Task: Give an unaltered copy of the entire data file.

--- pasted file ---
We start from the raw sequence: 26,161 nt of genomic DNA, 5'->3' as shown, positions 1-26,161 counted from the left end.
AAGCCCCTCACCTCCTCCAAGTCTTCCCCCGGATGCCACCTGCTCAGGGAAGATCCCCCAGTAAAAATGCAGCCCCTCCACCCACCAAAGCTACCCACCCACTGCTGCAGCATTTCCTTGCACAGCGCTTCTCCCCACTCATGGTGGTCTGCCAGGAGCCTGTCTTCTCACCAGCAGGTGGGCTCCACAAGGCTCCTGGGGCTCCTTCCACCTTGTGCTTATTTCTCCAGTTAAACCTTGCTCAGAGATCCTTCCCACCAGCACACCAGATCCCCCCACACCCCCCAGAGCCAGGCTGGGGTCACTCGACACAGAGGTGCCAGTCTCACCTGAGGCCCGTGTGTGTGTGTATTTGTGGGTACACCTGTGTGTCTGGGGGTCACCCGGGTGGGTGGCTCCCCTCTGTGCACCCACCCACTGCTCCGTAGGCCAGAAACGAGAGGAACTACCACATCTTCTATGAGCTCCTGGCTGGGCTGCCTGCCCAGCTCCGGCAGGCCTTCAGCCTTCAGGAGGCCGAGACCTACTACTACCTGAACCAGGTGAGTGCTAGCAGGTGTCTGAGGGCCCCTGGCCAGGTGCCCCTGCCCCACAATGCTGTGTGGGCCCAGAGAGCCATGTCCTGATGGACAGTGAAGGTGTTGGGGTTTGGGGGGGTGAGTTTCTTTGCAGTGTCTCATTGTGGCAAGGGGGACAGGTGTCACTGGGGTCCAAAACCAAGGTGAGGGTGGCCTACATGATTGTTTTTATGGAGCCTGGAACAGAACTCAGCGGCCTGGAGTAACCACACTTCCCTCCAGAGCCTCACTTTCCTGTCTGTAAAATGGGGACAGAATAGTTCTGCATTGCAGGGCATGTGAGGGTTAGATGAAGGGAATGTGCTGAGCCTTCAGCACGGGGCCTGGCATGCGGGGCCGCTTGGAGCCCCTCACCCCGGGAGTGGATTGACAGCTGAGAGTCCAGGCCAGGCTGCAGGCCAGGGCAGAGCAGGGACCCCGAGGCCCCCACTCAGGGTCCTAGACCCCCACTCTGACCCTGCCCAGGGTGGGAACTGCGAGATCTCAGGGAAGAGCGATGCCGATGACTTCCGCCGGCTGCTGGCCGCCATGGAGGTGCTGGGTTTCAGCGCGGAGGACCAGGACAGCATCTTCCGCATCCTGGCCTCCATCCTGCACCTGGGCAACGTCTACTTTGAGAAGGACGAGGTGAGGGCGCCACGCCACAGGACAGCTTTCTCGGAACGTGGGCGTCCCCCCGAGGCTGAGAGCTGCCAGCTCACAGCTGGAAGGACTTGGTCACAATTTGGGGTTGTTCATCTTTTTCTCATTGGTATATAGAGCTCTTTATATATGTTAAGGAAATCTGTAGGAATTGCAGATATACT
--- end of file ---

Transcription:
We start from the raw sequence: 26,161 nt of genomic DNA, 5'->3' as shown, positions 1-26,161 counted from the left end.
AAGCCCCTCACCTCCTCCAAGTCTTCCCCCGGATGCCACCTGCTCAGGGAAGATCCCCCAGTAAAAATGCAGCCCCTCCACCCACCAAAGCTACCCACCCACTGCTGCAGCATTTCCTTGCACAGCGCTTCTCCCCACTCATGGTGGTCTGCCAGGAGCCTGTCTTCTCACCAGCAGGTGGGCTCCACAAGGCTCCTGGGGCTCCTTCCACCTTGTGCTTATTTCTCCAGTTAAACCTTGCTCAGAGATCCTTCCCACCAGCACACCAGATCCCCCCACACCCCCCAGAGCCAGGCTGGGGTCACTCGACACAGAGGTGCCAGTCTCACCTGAGGCCCGTGTGTGTGTGTATTTGTGGGTACACCTGTGTGTCTGGGGGTCACCCGGGTGGGTGGCTCCCCTCTGTGCACCCACCCACTGCTCCGTAGGCCAGAAACGAGAGGAACTACCACATCTTCTATGAGCTCCTGGCTGGGCTGCCTGCCCAGCTCCGGCAGGCCTTCAGCCTTCAGGAGGCCGAGACCTACTACTACCTGAACCAGGTGAGTGCTAGCAGGTGTCTGAGGGCCCCTGGCCAGGTGCCCCTGCCCCACAATGCTGTGTGGGCCCAGAGAGCCATGTCCTGATGGACAGTGAAGGTGTTGGGGTTTGGGGGGGTGAGTTTCTTTGCAGTGTCTCATTGTGGCAAGGGGGACAGGTGTCACTGGGGTCCAAAACCAAGGTGAGGGTGGCCTACATGATTGTTTTTATGGAGCCTGGAACAGAACTCAGCGGCCTGGAGTAACCACACTTCCCTCCAGAGCCTCACTTTCCTGTCTGTAAAATGGGGACAGAATAGTTCTGCATTGCAGGGCATGTGAGGGTTAGATGAAGGGAATGTGCTGAGCCTTCAGCACGGGGCCTGGCATGCGGGGCCGCTTGGAGCCCCTCACCCCGGGAGTGGATTGACAGCTGAGAGTCCAGGCCAGGCTGCAGGCCAGGGCAGAGCAGGGACCCCGAGGCCCCCACTCAGGGTCCTAGACCCCCACTCTGACCCTGCCCAGGGTGGGAACTGCGAGATCTCAGGGAAGAGCGATGCCGATGACTTCCGCCGGCTGCTGGCCGCCATGGAGGTGCTGGGTTTCAGCGCGGAGGACCAGGACAGCATCTTCCGCATCCTGGCCTCCATCCTGCACCTGGGCAACGTCTACTTTGAGAAGGACGAGGTGAGGGCGCCACGCCACAGGACAGCTTTCTCGGAACGTGGGCGTCCCCCCGAGGCTGAGAGCTGCCAGCTCACAGCTGGAAGGACTTGGTCACAATTTGGGGTTGTTCATCTTTTTCTCATTGGTATATAGAGCTCTTTATATATGTTAAGGAAATCTGTAGGAATTGCAGATATACT